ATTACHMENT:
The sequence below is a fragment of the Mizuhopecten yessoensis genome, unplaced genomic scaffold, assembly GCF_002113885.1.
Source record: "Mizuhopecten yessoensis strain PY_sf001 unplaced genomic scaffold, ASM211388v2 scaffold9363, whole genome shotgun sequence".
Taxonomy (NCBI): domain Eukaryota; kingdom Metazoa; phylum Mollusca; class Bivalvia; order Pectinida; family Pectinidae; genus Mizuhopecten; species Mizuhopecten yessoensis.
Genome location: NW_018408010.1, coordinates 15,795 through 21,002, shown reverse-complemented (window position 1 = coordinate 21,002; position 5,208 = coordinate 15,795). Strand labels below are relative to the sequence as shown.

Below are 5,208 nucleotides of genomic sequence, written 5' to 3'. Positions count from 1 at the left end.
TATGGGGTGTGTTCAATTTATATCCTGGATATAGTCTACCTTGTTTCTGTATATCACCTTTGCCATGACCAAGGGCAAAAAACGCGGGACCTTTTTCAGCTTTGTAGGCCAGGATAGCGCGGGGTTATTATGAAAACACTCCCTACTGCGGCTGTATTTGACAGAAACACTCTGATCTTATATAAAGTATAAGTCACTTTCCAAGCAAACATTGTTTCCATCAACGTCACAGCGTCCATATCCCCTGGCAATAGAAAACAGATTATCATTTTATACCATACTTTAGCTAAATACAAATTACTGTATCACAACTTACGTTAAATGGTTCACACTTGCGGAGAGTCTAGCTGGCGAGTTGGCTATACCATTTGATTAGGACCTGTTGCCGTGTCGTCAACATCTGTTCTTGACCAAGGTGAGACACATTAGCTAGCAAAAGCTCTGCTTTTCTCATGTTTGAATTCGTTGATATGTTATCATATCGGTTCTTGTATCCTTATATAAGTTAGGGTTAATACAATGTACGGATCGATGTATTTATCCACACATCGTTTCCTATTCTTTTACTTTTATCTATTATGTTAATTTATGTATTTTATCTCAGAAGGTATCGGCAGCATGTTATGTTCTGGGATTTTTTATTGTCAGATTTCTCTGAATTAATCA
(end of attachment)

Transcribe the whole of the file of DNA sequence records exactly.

The sequence below is a fragment of the Mizuhopecten yessoensis genome, unplaced genomic scaffold, assembly GCF_002113885.1.
Source record: "Mizuhopecten yessoensis strain PY_sf001 unplaced genomic scaffold, ASM211388v2 scaffold9363, whole genome shotgun sequence".
Taxonomy (NCBI): domain Eukaryota; kingdom Metazoa; phylum Mollusca; class Bivalvia; order Pectinida; family Pectinidae; genus Mizuhopecten; species Mizuhopecten yessoensis.
Genome location: NW_018408010.1, coordinates 15,795 through 21,002, shown reverse-complemented (window position 1 = coordinate 21,002; position 5,208 = coordinate 15,795). Strand labels below are relative to the sequence as shown.

Below are 5,208 nucleotides of genomic sequence, written 5' to 3'. Positions count from 1 at the left end.
TATGGGGTGTGTTCAATTTATATCCTGGATATAGTCTACCTTGTTTCTGTATATCACCTTTGCCATGACCAAGGGCAAAAAACGCGGGACCTTTTTCAGCTTTGTAGGCCAGGATAGCGCGGGGTTATTATGAAAACACTCCCTACTGCGGCTGTATTTGACAGAAACACTCTGATCTTATATAAAGTATAAGTCACTTTCCAAGCAAACATTGTTTCCATCAACGTCACAGCGTCCATATCCCCTGGCAATAGAAAACAGATTATCATTTTATACCATACTTTAGCTAAATACAAATTACTGTATCACAACTTACGTTAAATGGTTCACACTTGCGGAGAGTCTAGCTGGCGAGTTGGCTATACCATTTGATTAGGACCTGTTGCCGTGTCGTCAACATCTGTTCTTGACCAAGGTGAGACACATTAGCTAGCAAAAGCTCTGCTTTTCTCATGTTTGAATTCGTTGATATGTTATCATATCGGTTCTTGTATCCTTATATAAGTTAGGGTTAATACAATGTACGGATCGATGTATTTATCCACACATCGTTTCCTATTCTTTTACTTTTATCTATTATGTTAATTTATGTATTTTATCTCAGAAGGTATCGGCAGCATGTTATGTTCTGGGATTTTTTATTGTCAGATTTCTCTGAATTAATCA